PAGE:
Bruce Gilden has been photographing shoppers crossing parking lots in Upstate New York under ongoing social distancing measures, focusing upon the now-omnipresent sight of people clad in masks of various forms. Working under a unique set of circumstances and with the specter of COVID-19 looming – the project has been approached in a novel way, with a photographer best-known for his candid work seeking approval for portraits and – at times – directing his subjects. Here, Gilden discusses working with what you have in front of you, the importance of adapting, and the rewards of doing so later in one’s career.
You have been photographing shoppers in masks for a few weeks now, in Upstate New York, near where you now live. Has it been hard trying to get the shots you wanted from this project?
Everything is in the details. I’m not a photographer who carries his camera around all the time. I’m only on when I’m on. When I was younger, I would go home and agonize over the shot I missed. I remember one time there was this guy by Nathan’s, in Coney Island, he was crawling on the ground, and it was near-night. I waited I-don’t-know-how-long until he got to where I was, I didn’t use flash and I didn’t get the image I wanted. That worried me… Had I been in the right place, did I snap the shutter at the wrong time…? Anyway, those days are over.
The only thing I agonize over now is if someone says ‘no’ to me taking a portrait when I ask them – but that doesn’t happen often in my candid work, because I rarely ask people. That’s changed with this new masks work for a few reasons.
One is that I am working in the parking lots of large chain stores: mostly Walmart. If I piss people off, and they tell security, I will get thrown out! So, by asking to take a picture, then asking small things like, “Hey, can you look to me?”, or “Can you walk that direction?”, it means they are aware and involved in the process.
Interestingly, what I found – compared with the few other times I asked people’s permission in my career – is that people seem more prone to say yes with the masks on. Like, they are disguised, and it makes them less nervous. Maybe they aren’t even conscious of it. I’d say something like 95% of people said yes… With Farm Boys and Farm Girls, when I had to ask, I probably had a 90% yes ratio – and I had a letter from TIME for that project, which didn’t hurt.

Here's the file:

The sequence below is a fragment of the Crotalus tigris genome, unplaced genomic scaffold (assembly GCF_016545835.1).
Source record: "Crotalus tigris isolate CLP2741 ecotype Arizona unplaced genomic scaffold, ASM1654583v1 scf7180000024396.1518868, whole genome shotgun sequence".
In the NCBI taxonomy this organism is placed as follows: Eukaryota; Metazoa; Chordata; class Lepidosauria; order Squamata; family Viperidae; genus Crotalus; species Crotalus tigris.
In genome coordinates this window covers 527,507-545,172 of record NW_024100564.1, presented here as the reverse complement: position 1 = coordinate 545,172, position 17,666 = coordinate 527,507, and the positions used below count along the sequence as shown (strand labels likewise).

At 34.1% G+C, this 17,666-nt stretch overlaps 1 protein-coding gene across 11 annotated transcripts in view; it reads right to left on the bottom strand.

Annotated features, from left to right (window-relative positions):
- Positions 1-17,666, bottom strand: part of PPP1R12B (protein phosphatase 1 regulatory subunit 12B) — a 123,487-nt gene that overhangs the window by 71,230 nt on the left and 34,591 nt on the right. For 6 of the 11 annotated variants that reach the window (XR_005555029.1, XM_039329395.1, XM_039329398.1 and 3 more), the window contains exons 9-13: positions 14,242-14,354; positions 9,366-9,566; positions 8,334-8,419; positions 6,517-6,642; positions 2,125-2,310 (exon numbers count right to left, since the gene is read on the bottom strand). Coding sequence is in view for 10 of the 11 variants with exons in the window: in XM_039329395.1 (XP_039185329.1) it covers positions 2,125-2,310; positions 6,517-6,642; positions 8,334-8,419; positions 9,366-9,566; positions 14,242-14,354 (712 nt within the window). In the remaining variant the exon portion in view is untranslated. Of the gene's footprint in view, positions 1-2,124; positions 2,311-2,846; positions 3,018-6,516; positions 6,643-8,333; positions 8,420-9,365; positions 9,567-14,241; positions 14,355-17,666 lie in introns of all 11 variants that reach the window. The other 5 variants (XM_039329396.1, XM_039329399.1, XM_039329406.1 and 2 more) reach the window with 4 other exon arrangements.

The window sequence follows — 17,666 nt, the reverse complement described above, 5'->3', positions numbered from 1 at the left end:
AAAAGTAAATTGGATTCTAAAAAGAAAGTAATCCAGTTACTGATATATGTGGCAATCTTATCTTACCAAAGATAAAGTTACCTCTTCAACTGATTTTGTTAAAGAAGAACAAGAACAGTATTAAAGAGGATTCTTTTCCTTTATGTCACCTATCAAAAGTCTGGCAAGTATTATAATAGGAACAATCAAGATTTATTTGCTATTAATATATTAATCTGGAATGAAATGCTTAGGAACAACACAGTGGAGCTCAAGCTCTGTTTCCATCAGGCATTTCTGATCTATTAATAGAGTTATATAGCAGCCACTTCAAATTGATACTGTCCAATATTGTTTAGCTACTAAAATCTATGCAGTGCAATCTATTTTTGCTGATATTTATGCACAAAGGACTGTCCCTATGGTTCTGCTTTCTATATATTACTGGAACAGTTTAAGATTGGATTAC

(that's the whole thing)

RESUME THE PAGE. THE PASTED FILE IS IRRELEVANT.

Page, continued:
"A lot of my work has been about faces, and here you don’t read people’s expressions so well. As a result you are dealing with a smaller palate with which to make a good picture"
- Bruce Gilden
Did you have issues with social distancing and so on? Was that another part of the conversation?
To be frank, almost all the pictures are taken at less than six feet. I don’t read comments on social media, well, I almost never do, but I read one soon after I started this project, and it was like: ‘you are endangering these people!’
But these people in the pictures didn’t object to me being there, to my taking the picture. Anyone who said I was too close for them; I would take it back six feet. Maybe two people out of 150 said they didn’t want me too close, and in those cases it was too close for them even when I initially asked them about a picture from a way off. And that’s fine. That’s their choice.
To what extent are you directing people in these images once the dialogue begins? The conversation must change the dynamic between you and the subject, compared to your more candid street work?
Asking people does also give me more control, of course. What makes a picture or doesn’t make a picture is generally what’s in the details. So, with the masks, in the beginning I asked some people to adjust their mask a little so I could see their eyes, because maybe their mask was too high. Or I would say, can you look in my direction?
"You always need to find a detail that’s strong in any picture. [Sometimes the mask] doesn’t contribute. In those cases maybe it’s the look in the person’s eyes, or the tattoos on the arms…"
- Bruce Gilden
Did you find the masks a distraction, visually – do they add noise?
The mask is important, and sometimes it can add to the picture, but other times maybe the mask is white, or it’s not really ‘there’, it doesn’t contribute. So, in those cases maybe it’s the look in the person’s eyes, or the tattoos on the arms…
I am seeing more and more of these masks that remind me of old cowboy films— Westerns, the guys who robbed the banks! You know, a bandana type thing. More people are wearing those. So, when I see that in my head it goes: ‘Ah! Black and white, cowboy movie, being a kid!’ To me this is also almost like a science fiction essay, with the masks, everyone is wearing them – used to be only the bad guy, you know? There is a real sci-fi feel to all of this. I am always photographing my childhood influences, as they are the strongest I have.
So anyway, once you see that mask – and it interests you – you have to think about the rest of the picture – does it interest you too? Does he look like a tough guy, is he old and frightened, does someone have amazing hair, or eyebrows? I see these things and decide if the person is worth asking for a picture. Over an hour I might only ask three people in the lot… out of maybe 500. It’s a selective process.